|EARLES, J.MASON - University Of California
|SPERLING, OR - University Of California
|SILVA, LUCAS - University Of California
|BRODERSEN, CRAIG - Yale University
|NORTH, MALCOM - University Of California
|ZWIENIECKI, MACIEJ - University Of California
Submitted to: Plant Cell and Environment
Publication Type: Peer Reviewed Journal
Publication Acceptance Date: 7/8/2015
Publication Date: 11/9/2015
Citation: Earles, J., Sperling, O., Silva, L., Mcelrone, A.J., Brodersen, C.R., North, M., Zwieniecki, M. 2015. Bark water uptake promotes localized hydraulic recovery in coastal redwood crown. Plant Cell and Environment. 39(2):320–328. doi: 10.1111/pce.12612.
Interpretive Summary: Significant water uptake through the bark of redwood stems was documented using a variety of hydraulic measurement and microCT (a type of CAT scan). The capacity to uptake a biologically-meaningful source of water via bark and leaves throughout the crown during rain/fog events would prepare redwood to use more soil water when transpiration resumes and better recover from water deficit once water becomes available.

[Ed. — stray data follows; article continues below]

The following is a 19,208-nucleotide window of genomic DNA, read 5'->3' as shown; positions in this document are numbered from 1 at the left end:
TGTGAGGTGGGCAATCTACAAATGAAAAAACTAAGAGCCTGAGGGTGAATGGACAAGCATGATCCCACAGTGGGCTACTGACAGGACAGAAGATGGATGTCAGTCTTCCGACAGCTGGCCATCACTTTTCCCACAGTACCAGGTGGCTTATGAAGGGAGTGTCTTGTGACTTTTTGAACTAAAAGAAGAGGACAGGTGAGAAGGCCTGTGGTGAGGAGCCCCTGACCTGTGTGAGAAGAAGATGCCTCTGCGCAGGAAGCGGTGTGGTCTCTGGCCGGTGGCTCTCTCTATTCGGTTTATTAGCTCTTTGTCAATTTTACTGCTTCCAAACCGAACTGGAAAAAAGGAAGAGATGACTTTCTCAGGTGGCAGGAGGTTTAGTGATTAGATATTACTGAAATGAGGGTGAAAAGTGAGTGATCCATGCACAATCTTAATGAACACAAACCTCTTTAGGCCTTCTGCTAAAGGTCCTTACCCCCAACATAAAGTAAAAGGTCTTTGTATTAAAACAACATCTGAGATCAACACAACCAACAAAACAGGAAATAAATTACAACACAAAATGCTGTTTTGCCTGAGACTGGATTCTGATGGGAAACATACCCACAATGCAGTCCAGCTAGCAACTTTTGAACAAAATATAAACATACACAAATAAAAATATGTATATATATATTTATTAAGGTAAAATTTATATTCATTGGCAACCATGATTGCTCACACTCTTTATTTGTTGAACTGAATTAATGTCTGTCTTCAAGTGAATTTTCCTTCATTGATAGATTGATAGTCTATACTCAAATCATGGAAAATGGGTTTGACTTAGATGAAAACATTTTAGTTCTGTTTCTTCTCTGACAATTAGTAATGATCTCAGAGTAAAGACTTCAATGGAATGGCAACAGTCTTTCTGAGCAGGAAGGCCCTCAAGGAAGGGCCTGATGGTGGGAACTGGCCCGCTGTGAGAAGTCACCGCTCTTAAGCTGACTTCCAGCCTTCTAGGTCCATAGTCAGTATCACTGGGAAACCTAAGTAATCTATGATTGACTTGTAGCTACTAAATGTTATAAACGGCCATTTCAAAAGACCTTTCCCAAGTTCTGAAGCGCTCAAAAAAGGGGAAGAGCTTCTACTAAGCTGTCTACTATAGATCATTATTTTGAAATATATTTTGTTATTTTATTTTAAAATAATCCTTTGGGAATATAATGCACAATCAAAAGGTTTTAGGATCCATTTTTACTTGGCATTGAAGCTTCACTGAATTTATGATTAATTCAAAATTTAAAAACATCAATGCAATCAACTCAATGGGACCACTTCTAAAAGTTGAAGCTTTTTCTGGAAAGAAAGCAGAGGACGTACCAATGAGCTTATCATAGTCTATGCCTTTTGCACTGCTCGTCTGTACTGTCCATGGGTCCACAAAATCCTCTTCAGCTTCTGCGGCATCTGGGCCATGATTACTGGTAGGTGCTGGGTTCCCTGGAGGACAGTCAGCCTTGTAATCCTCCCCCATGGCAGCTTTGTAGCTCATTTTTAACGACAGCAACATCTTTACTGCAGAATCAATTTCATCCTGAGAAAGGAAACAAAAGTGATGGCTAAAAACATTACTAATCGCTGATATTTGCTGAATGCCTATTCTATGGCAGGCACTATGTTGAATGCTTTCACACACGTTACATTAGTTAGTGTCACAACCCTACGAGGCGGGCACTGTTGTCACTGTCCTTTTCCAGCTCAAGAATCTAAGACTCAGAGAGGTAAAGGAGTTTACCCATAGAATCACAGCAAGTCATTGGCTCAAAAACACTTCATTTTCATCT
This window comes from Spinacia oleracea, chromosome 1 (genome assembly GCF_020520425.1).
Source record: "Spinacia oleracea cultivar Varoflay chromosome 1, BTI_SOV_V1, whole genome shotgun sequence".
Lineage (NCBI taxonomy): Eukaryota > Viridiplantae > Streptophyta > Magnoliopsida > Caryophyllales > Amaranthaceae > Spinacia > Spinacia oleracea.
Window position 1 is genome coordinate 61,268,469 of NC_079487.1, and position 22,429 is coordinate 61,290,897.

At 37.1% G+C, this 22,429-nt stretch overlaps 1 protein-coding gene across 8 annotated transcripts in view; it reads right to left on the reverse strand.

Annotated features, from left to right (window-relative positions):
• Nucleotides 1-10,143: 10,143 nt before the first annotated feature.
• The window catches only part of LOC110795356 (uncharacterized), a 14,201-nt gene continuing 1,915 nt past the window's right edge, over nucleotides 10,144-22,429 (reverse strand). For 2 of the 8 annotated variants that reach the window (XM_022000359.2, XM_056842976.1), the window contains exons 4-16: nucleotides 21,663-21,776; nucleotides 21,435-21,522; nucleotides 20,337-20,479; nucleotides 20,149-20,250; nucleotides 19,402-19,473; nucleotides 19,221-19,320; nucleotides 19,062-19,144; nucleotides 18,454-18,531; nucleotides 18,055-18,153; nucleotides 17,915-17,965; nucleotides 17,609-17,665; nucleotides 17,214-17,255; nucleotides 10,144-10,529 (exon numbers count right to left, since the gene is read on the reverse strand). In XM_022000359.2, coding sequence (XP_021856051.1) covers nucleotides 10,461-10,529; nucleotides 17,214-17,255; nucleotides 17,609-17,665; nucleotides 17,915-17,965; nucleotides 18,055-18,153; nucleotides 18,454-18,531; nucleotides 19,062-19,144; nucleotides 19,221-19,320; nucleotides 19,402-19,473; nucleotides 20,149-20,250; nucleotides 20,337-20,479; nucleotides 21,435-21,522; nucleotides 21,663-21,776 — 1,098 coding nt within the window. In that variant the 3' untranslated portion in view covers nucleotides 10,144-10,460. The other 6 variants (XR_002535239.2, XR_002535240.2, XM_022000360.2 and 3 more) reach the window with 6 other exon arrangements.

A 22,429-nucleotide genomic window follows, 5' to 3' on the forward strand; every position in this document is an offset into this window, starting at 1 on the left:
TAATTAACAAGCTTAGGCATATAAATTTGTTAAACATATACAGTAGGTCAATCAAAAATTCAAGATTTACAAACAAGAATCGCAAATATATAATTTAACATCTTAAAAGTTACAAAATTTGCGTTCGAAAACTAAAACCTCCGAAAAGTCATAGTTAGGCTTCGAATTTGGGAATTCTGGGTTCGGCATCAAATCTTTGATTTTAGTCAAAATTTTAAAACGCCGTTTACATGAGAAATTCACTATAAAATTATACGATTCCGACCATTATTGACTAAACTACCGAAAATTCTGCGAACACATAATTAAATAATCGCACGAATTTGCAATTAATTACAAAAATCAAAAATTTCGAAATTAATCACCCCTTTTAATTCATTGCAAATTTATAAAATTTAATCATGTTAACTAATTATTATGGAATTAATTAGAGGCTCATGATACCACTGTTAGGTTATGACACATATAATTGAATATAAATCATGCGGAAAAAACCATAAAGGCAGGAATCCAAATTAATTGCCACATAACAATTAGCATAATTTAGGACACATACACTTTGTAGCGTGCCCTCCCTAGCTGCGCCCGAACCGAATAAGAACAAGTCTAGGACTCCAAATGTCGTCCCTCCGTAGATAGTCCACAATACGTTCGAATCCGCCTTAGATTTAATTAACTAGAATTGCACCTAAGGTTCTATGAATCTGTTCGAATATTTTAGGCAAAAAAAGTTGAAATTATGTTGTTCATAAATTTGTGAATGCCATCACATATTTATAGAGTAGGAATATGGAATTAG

Technical Abstract: Coastal redwood (Sequoia sempervirens), the world’s tallest tree species, rehydrates leaves via foliar water uptake during fog/rain events. Here we examine if bark also permits water uptake in redwood branches, along with potential flow mechanisms and biological significance. Using isotopic labeling and microCT imaging, we found evidence that water entered the xylem via bark and reduced the number of embolized tracheids. Moreover, bark wetting restored hydraulic conductivity in isolated branch segments and, when neither bark nor leaves were kept dry, whole branches. We expected that water potential should be at or near 0 before hydraulic recovery could occur in whole branches. Instead, branch water potential only increased from about -5.5 ± 0.4 MPa to -4.2 ± 0.3 MPa concurrent to hydraulic recovery in whole branches, suggesting localized recovery and possibly hydraulic isolation. As xylem osmotic potential corresponded with long-term bark water uptake rate, we suspect a symplastic role in transferring water from bark to xylem. Using historical weather data from typical redwood habitat, we estimated that bark and leaves are wet more than 1000 hours per year on average. Thus, the capacity to uptake a biologically-meaningful source of water via bark and leaves suggests localized hydraulic recovery throughout the crown during rain/fog events that would prepare redwood to use more soil water when transpiration resumes.